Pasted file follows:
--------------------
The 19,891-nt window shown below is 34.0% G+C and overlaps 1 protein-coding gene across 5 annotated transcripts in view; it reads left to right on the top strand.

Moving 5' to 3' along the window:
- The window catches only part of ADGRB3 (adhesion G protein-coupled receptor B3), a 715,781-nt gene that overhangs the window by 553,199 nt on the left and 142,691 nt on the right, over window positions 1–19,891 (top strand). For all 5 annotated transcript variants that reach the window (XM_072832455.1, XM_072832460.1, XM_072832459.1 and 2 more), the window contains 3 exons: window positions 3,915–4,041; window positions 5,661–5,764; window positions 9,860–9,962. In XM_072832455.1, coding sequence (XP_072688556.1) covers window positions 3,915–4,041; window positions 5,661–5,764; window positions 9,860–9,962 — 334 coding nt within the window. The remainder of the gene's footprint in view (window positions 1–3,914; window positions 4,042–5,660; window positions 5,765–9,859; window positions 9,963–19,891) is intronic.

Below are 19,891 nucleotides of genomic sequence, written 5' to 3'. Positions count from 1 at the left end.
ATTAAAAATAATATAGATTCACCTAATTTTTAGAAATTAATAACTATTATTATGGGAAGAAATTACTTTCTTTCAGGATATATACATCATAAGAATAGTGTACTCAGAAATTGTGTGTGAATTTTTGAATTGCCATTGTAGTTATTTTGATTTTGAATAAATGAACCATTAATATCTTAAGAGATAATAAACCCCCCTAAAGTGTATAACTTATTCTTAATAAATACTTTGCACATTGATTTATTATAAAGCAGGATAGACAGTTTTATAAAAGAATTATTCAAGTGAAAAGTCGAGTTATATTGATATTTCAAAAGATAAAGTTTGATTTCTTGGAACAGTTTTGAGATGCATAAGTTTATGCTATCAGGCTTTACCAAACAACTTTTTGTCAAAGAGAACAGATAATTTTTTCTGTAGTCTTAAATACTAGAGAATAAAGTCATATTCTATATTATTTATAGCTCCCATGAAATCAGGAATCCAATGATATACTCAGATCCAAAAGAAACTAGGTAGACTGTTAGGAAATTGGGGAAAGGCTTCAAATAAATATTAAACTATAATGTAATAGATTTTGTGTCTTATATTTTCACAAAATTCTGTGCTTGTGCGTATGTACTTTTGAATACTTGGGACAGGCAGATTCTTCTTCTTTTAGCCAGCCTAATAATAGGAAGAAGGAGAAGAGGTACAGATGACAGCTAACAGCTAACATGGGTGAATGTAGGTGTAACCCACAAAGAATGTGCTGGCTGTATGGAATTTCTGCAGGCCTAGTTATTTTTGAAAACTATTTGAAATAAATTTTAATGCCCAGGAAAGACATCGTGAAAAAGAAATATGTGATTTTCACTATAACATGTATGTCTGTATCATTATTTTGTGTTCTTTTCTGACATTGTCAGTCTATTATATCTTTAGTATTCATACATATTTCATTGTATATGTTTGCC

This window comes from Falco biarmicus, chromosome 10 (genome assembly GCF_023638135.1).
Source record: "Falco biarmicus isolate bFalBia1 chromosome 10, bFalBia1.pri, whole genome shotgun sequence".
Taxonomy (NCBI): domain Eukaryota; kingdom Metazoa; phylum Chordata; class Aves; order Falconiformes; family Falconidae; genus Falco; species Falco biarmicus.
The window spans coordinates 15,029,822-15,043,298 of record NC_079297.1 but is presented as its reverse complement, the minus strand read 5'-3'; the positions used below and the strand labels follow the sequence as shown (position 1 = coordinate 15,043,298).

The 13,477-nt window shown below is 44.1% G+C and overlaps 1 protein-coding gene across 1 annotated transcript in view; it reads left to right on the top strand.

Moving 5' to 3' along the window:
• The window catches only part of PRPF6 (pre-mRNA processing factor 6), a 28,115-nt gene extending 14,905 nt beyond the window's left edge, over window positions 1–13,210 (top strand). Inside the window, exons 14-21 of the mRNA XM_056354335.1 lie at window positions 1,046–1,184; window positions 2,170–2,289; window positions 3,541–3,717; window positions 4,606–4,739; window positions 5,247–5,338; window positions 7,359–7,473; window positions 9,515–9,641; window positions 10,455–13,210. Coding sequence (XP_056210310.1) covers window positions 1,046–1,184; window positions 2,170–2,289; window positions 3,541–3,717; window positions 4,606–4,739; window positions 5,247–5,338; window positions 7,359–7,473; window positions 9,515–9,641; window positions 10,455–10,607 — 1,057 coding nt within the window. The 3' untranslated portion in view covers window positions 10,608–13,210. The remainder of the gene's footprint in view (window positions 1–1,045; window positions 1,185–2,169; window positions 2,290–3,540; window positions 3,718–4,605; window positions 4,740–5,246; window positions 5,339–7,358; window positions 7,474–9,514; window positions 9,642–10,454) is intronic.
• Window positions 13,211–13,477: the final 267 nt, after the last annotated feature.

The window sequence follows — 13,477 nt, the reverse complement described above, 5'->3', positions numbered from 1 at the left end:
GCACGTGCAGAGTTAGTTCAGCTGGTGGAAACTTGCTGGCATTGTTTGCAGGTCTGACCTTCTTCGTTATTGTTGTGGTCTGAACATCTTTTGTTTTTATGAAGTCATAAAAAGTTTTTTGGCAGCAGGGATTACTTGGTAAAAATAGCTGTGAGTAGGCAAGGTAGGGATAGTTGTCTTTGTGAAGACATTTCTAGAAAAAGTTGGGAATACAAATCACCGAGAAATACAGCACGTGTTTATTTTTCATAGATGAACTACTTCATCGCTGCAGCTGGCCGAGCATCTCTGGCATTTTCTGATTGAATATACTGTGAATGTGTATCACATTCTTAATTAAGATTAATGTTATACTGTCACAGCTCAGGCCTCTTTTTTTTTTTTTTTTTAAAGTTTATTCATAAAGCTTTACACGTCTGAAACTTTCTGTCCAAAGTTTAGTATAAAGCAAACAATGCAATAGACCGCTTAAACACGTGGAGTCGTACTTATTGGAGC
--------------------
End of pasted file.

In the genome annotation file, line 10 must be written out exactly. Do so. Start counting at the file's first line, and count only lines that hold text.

The 13,477-nt window shown below is 44.1% G+C and overlaps 1 protein-coding gene across 1 annotated transcript in view; it reads left to right on the top strand.